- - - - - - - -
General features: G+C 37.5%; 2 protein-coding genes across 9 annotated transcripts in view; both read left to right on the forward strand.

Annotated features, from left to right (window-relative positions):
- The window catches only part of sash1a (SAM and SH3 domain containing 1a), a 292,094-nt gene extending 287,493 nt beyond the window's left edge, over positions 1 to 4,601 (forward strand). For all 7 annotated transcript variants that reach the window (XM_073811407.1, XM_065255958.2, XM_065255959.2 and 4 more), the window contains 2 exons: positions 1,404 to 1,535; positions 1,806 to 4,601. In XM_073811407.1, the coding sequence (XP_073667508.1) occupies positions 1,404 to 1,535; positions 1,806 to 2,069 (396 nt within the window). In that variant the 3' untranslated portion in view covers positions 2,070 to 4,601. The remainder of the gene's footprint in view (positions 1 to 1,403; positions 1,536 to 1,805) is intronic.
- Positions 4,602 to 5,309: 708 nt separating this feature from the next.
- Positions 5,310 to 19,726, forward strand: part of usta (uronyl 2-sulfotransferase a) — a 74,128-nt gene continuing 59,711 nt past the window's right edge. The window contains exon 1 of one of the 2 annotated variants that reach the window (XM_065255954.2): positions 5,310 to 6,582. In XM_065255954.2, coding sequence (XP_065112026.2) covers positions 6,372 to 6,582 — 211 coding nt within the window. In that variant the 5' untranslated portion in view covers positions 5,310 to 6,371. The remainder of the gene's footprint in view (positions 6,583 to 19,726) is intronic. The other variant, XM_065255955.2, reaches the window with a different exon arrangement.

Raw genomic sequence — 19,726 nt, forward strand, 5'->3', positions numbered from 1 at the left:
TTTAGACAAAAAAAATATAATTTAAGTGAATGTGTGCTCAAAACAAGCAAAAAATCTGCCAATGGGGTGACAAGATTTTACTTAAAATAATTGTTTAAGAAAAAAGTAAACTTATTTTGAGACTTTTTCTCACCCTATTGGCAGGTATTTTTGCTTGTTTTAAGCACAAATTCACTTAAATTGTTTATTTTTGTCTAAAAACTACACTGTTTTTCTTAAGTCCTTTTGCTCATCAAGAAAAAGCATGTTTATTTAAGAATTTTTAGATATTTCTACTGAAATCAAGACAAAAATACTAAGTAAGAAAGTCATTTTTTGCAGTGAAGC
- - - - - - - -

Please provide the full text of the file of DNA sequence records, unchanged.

General features: G+C 37.5%; 2 protein-coding genes across 9 annotated transcripts in view; both read left to right on the forward strand.

Annotated features, from left to right (window-relative positions):
- The window catches only part of sash1a (SAM and SH3 domain containing 1a), a 292,094-nt gene extending 287,493 nt beyond the window's left edge, over positions 1 to 4,601 (forward strand). For all 7 annotated transcript variants that reach the window (XM_073811407.1, XM_065255958.2, XM_065255959.2 and 4 more), the window contains 2 exons: positions 1,404 to 1,535; positions 1,806 to 4,601. In XM_073811407.1, the coding sequence (XP_073667508.1) occupies positions 1,404 to 1,535; positions 1,806 to 2,069 (396 nt within the window). In that variant the 3' untranslated portion in view covers positions 2,070 to 4,601. The remainder of the gene's footprint in view (positions 1 to 1,403; positions 1,536 to 1,805) is intronic.
- Positions 4,602 to 5,309: 708 nt separating this feature from the next.
- Positions 5,310 to 19,726, forward strand: part of usta (uronyl 2-sulfotransferase a) — a 74,128-nt gene continuing 59,711 nt past the window's right edge. The window contains exon 1 of one of the 2 annotated variants that reach the window (XM_065255954.2): positions 5,310 to 6,582. In XM_065255954.2, coding sequence (XP_065112026.2) covers positions 6,372 to 6,582 — 211 coding nt within the window. In that variant the 5' untranslated portion in view covers positions 5,310 to 6,371. The remainder of the gene's footprint in view (positions 6,583 to 19,726) is intronic. The other variant, XM_065255955.2, reaches the window with a different exon arrangement.

Raw genomic sequence — 19,726 nt, forward strand, 5'->3', positions numbered from 1 at the left:
TTTAGACAAAAAAAATATAATTTAAGTGAATGTGTGCTCAAAACAAGCAAAAAATCTGCCAATGGGGTGACAAGATTTTACTTAAAATAATTGTTTAAGAAAAAAGTAAACTTATTTTGAGACTTTTTCTCACCCTATTGGCAGGTATTTTTGCTTGTTTTAAGCACAAATTCACTTAAATTGTTTATTTTTGTCTAAAAACTACACTGTTTTTCTTAAGTCCTTTTGCTCATCAAGAAAAAGCATGTTTATTTAAGAATTTTTAGATATTTCTACTGAAATCAAGACAAAAATACTAAGTAAGAAAGTCATTTTTTGCAGTGAAGC